Last winter was so cold and windy that many of our plants suffered damage. Evergreens were the most effected by the cold temperatures, but perennial shrubs and flowers had their fair share of damage as well. Hydrangea buds were killed, rose stems dried out, and bulbs were frozen dead. In this article, we will focus on evergreens, but you may want to consider protecting all of your plants, especially those that are younger or more exposed to the cold and wind than others.
Even though evergreens keep their colors during the winter, their root system is frozen over and pretty much out of commission. As a result, the roots are not able to replenish the plant leaves with water when they dry out, turn brown, and die. By taking these preventative measures against this moisture loss, you will be sure that your evergreens will survive the winter with little or no damage!
Wrapping or covering plants in burlap - The objective here is two fold. First, by loosely wrapping evergreen trees or shrubs with burlap, you still allow sunlight and moisture in, but you break the wind and keep the plant warmer. The burlap acts like a windbreak for the plant! The second benefit is that heavy snow and ice will not sit on the branches causing them to sag and possibly snap. This will guarantee they hold their shape through the winter. The best time to wrap evergreens is around the time the ground is beginning to freeze; November or early December typically works well for Western PA.
Creating wind barriers - Much like wrapping plants in burlap, creating a wind barrier or wall can be a simple and effective solution to moisture loss during the winter. We typically suggest using burlap, but landscape fabric (weed barrier) can be used as well. To create this barrier, you will want to place stakes at the corners of the area you want to protect and then mount the burlap or landscape fabric to those stakes. You don’t have to pinch the fabric right up against the plants, but it should probably be no further than about 2-3 feet from the evergreens. If the walls are quite long, you will want to place extra stakes in the middle to offer support. This option is also great to prevent the “splash” of road salt from contacting your flower beds and evergreens, so you might want to consider installing this temporarily barrier up close to the street or along hedges. Installing these types of barrier walls is best performed in November or early December.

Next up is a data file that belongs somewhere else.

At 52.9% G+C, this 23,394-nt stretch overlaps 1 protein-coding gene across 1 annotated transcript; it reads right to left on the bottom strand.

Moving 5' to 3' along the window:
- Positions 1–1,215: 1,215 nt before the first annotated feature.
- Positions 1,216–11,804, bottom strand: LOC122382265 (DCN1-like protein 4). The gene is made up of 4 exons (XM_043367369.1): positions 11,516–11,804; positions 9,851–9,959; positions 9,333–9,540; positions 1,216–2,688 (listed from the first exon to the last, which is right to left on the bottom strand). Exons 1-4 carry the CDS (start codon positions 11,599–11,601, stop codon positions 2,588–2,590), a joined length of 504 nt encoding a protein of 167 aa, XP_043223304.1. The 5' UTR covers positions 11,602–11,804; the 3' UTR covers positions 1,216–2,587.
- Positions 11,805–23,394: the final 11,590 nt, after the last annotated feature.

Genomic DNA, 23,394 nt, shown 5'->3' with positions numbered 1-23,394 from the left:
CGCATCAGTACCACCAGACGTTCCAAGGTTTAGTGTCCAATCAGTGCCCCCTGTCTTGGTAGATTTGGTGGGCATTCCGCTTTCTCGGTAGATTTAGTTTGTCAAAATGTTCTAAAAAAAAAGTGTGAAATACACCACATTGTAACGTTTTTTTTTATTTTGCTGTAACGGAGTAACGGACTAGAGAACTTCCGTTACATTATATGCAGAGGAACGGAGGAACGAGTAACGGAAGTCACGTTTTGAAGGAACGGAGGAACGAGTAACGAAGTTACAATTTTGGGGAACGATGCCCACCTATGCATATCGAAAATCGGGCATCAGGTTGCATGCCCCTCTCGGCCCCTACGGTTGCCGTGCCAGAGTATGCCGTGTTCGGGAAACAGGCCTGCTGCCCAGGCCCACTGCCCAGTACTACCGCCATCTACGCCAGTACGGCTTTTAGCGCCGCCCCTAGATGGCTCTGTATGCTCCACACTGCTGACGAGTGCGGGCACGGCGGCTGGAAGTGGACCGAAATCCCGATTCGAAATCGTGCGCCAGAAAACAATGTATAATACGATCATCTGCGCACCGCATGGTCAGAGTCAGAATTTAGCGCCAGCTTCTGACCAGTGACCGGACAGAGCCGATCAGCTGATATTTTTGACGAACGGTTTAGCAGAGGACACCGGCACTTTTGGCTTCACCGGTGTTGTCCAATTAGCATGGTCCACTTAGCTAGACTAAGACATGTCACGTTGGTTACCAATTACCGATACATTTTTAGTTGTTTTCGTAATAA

Anti-desiccant plant sprays - Anti-desiccant (or anti-transpirant) sprays provide a protective coating to evergreen leaves to prevent the loss of moisture. They are clear transparent and are safe to use on most any evergreen. We stock Bonide’s Wilt Stop which is recommended to be applied on a warm day in late fall (temperatures in the 50s) so that the leaves are protected before the chance of a long extended freeze. One application is typically enough for our climate, but a second application may be made during the winter if the temperatures are warm enough for applying. This protective coating slowly breaks down over the winter and is nonexistent come spring. It also works well on houseplants that dry out quickly because of being close to an air vent or because of our naturally dry air during the winter! Perfect for rhododendron, holly, pine, boxwood, spruce, etc. If spraying on arborvitae, cypress, juniper or cedar, it is best to test a small area and wait for the plant to sufficiently harden off before application. Wilt Stop will even protect foliage from road salt used to melt snow and ice, so spray those evergreens close to the road as well! For more information on anti-desiccant sprays, please reference this informative article.
Consider following some of these steps this fall to put an end to winter burn and prevent the unsightly dieback that we experienced on so many evergreens last winter. If you have any questions about what is best for your plants, we are always here for you… stop by or give us a call today!
Thanks for reading,